Daredevil by Mark Waid—Volume 4

daredevil by mark waid volume 4 cover
8.5 Overall Score
Story: 8/10
Art: 9/10

A comic that remembers to have fun

Foggy seemed a bit mis-characterized

Comic Info

Comic Name:  Daredevil (Volume 3)

Publisher:  Marvel Comics

Writer:  Mark Waid

Artist:  Chris Samnee/Michael Allred

# of Issues:  6

Release Date:  2013


Daredevil (3) #16

Reprints Daredevil (3) #16-21 (October 2012-February 2013).  Daredevil is fighting nanobots inside of him from Doctor Doom and turns to Hank Pym, Doctor Strange, and Tony Stark for help.  When Matt begins to question his sanity and reality seems to be appearing and disappearing all around him, Foggy and Matt’s relationship might meet the ultimate roadblock.  Seeking answers, Matt finds he might be facing an old enemy with a grudge or that it could be a new threat from someone called Coyote.

Written by Mark Waid, Daredevil by Mark Waid—Volume 4 is illustrated by Chris Samnee and Michael Allred (who steps in for Daredevil (3) #17).  The series continue to be highly critically acclaimed and a fan favorite.

Daredevil is a tough character.  He often is too broody and dark, but if he is written lightly, it also eliminates years of character development.  Mark Waid has found the balance.  He still is keeping Brubaker and Brian Michael Bendis’ writing while turning Daredevil back into a fun character.

The storyline in this collection feeds heavily into the relationship with Foggy and Matt.  You have Foggy questioning Matt’s sanity when Daredevil begins to “see” things.  It turns out that Matt is being targeted by some shady organization using a combination of the Spot and a new character called Coyote to make things appear and disappear.  It leads to a fun “headless” Daredevil.


Daredevil (3) #18

I know that Foggy has been through a lot with Matt, but I did find it a bit odd that Foggy would completely cut off Matt when he finds the boxing gloves and skull of Matt’s father in his desk.  First, Foggy knew that the body was missing after the Moleman incident (chronicled in Daredevil by Mark Waid—Volume 2) and despite Matt’s crazy past, his respect and admiration of his father has always been true.  I don’t really see the break occurring over that, but Foggy telling Kirsten about Matt’s insanity would maybe cause it.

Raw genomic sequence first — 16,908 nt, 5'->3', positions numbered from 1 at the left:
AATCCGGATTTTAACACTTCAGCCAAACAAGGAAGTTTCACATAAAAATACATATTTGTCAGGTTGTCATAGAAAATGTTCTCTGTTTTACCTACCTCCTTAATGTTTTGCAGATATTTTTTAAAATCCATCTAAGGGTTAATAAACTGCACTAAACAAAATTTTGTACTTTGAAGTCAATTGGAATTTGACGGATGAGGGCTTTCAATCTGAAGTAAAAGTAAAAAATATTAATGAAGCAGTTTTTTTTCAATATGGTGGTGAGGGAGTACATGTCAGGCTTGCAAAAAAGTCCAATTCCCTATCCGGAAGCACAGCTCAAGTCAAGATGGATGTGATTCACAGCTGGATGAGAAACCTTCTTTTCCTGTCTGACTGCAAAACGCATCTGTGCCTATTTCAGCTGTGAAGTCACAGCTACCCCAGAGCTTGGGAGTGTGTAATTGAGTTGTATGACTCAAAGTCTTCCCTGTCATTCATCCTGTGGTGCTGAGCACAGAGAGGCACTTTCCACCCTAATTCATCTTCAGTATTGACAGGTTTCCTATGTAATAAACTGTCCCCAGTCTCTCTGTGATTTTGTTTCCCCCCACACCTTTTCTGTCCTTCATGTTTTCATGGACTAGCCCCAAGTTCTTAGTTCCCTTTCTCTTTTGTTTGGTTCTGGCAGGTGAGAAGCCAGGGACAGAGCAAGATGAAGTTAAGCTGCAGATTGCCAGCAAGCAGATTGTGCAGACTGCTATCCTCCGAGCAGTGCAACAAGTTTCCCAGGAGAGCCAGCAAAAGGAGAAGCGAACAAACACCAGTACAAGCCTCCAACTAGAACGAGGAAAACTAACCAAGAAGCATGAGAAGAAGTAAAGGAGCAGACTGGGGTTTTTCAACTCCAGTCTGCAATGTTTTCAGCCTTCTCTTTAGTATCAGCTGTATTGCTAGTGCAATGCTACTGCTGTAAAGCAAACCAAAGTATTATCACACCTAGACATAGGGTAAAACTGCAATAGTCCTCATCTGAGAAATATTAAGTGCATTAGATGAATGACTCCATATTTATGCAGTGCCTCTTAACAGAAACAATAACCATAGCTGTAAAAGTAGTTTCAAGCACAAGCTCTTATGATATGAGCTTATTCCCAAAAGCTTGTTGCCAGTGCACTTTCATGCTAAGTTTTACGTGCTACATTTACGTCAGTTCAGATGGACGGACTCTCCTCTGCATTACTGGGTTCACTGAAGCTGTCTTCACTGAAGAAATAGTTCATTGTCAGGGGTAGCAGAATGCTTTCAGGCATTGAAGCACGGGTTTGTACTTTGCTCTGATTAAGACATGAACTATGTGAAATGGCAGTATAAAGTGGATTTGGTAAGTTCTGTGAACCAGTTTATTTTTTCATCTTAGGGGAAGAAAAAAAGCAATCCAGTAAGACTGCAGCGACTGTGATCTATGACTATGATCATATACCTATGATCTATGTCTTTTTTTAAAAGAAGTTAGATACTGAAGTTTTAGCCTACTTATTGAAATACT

The art continues to be a great throwback for Daredevil.  It has a really old Kirby and early ’60s feel to it.  I love the Michael Allred stand-in issue and would love to see a whole Allred series.  The coloring and the visuals for the whole series are great and provide the fluid nature of the character.

Daredevil by Mark Waid—Volume 4 continues a great award winning series.  Daredevil is one of the most underrated characters that has had some of the best runs if you look at his history.  I’d wager you can put a number of Daredevil issues up against Spider-Man issues, and you’d find the Man Without Fear putting up a good fight.

Related Links:

Daredevil by Mark Waid—Volume 1

Daredevil by Mark Waid—Volume 2

Daredevil by Mark Waid—Volume 3

Daredevil by Mark Waid—Volume 5

Daredevil by Mark Waid—Volume 6

Daredevil by Mark Waid—Volume 7

Author: JPRoscoe View all posts by
Follow me on Twitter/Instagram/Letterboxd @JPRoscoe76! Loves all things pop-culture especially if it has a bit of a counter-culture twist. Plays video games (basically from the start when a neighbor brought home an Atari 2600), comic loving (for almost 30 years), and a true critic of movies. Enjoys the art house but also isn't afraid to let in one or two popular movies at the same time.

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